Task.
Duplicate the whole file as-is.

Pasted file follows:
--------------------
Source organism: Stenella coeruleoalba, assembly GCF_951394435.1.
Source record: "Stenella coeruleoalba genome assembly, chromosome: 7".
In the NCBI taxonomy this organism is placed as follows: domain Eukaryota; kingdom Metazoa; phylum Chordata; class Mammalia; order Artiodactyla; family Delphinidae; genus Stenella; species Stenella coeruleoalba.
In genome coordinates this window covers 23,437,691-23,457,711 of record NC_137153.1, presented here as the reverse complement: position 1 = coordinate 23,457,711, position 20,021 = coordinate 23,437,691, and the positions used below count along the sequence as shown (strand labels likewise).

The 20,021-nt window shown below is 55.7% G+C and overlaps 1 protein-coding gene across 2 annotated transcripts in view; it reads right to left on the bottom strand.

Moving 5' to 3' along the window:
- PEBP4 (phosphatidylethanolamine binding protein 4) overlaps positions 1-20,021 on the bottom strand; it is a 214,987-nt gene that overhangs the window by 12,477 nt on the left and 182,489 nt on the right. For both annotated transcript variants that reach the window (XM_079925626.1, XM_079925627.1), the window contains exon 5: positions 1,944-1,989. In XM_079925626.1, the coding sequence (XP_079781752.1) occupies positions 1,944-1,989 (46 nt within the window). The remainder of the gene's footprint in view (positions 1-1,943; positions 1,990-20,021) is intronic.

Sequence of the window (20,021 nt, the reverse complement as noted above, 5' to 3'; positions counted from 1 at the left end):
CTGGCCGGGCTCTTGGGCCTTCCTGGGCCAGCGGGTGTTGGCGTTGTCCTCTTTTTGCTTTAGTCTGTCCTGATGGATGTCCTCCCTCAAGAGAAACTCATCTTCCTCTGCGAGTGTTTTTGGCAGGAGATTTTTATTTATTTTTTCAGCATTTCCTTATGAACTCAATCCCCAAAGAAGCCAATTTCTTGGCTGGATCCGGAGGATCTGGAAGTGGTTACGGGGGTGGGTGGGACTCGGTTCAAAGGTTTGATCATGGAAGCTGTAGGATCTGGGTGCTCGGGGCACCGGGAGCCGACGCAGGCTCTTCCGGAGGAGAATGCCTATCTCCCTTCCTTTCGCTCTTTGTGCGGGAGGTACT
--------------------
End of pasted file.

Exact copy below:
Source organism: Stenella coeruleoalba, assembly GCF_951394435.1.
Source record: "Stenella coeruleoalba genome assembly, chromosome: 7".
In the NCBI taxonomy this organism is placed as follows: domain Eukaryota; kingdom Metazoa; phylum Chordata; class Mammalia; order Artiodactyla; family Delphinidae; genus Stenella; species Stenella coeruleoalba.
In genome coordinates this window covers 23,437,691-23,457,711 of record NC_137153.1, presented here as the reverse complement: position 1 = coordinate 23,457,711, position 20,021 = coordinate 23,437,691, and the positions used below count along the sequence as shown (strand labels likewise).

The 20,021-nt window shown below is 55.7% G+C and overlaps 1 protein-coding gene across 2 annotated transcripts in view; it reads right to left on the bottom strand.

Moving 5' to 3' along the window:
- PEBP4 (phosphatidylethanolamine binding protein 4) overlaps positions 1-20,021 on the bottom strand; it is a 214,987-nt gene that overhangs the window by 12,477 nt on the left and 182,489 nt on the right. For both annotated transcript variants that reach the window (XM_079925626.1, XM_079925627.1), the window contains exon 5: positions 1,944-1,989. In XM_079925626.1, the coding sequence (XP_079781752.1) occupies positions 1,944-1,989 (46 nt within the window). The remainder of the gene's footprint in view (positions 1-1,943; positions 1,990-20,021) is intronic.

Sequence of the window (20,021 nt, the reverse complement as noted above, 5' to 3'; positions counted from 1 at the left end):
CTGGCCGGGCTCTTGGGCCTTCCTGGGCCAGCGGGTGTTGGCGTTGTCCTCTTTTTGCTTTAGTCTGTCCTGATGGATGTCCTCCCTCAAGAGAAACTCATCTTCCTCTGCGAGTGTTTTTGGCAGGAGATTTTTATTTATTTTTTCAGCATTTCCTTATGAACTCAATCCCCAAAGAAGCCAATTTCTTGGCTGGATCCGGAGGATCTGGAAGTGGTTACGGGGGTGGGTGGGACTCGGTTCAAAGGTTTGATCATGGAAGCTGTAGGATCTGGGTGCTCGGGGCACCGGGAGCCGACGCAGGCTCTTCCGGAGGAGAATGCCTATCTCCCTTCCTTTCGCTCTTTGTGCGGGAGGTACT